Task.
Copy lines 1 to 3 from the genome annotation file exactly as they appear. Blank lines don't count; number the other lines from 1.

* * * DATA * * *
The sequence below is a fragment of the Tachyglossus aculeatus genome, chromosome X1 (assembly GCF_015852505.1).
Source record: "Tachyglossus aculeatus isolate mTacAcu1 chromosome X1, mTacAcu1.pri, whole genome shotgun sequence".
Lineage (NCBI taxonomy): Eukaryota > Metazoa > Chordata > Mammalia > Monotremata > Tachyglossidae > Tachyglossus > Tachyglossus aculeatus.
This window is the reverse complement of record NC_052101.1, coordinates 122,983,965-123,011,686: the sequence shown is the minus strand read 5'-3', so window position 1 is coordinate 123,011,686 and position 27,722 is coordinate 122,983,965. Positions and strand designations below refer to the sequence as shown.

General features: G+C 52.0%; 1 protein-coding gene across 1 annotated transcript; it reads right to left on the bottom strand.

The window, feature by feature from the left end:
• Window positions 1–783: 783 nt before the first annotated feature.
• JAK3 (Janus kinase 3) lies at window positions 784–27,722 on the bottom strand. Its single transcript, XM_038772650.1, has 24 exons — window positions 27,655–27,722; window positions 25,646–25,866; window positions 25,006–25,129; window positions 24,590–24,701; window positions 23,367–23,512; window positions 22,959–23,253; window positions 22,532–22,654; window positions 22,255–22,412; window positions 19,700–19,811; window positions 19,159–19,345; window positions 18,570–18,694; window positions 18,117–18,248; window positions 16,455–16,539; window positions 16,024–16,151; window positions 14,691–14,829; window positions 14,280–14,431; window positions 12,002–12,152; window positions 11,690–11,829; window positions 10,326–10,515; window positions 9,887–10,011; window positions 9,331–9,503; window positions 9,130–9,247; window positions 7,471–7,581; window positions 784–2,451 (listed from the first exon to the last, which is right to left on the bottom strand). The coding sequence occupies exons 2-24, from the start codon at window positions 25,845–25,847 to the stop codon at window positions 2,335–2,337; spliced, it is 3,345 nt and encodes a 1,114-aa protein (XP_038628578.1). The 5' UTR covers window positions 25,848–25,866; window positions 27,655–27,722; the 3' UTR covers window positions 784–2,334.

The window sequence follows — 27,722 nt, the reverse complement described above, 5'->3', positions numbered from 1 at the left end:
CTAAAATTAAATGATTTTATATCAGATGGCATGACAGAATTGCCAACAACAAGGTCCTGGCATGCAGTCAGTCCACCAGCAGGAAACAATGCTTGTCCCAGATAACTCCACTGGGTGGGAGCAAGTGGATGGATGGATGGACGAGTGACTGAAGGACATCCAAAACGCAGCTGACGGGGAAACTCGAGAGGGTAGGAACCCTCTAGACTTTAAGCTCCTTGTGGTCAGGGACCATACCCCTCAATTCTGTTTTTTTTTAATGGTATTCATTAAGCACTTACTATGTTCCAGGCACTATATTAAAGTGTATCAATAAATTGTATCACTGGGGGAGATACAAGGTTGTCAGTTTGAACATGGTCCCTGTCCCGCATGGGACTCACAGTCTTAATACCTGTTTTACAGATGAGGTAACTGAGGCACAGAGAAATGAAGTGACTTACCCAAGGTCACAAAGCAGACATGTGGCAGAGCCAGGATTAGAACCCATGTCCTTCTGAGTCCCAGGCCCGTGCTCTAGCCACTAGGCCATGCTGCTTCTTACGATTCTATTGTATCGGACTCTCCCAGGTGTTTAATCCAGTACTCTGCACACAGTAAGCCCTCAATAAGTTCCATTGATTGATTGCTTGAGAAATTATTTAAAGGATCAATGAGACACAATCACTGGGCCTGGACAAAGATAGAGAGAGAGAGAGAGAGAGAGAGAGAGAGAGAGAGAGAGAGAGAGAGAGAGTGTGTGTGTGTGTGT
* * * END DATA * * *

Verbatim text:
The sequence below is a fragment of the Tachyglossus aculeatus genome, chromosome X1 (assembly GCF_015852505.1).
Source record: "Tachyglossus aculeatus isolate mTacAcu1 chromosome X1, mTacAcu1.pri, whole genome shotgun sequence".
Lineage (NCBI taxonomy): Eukaryota > Metazoa > Chordata > Mammalia > Monotremata > Tachyglossidae > Tachyglossus > Tachyglossus aculeatus.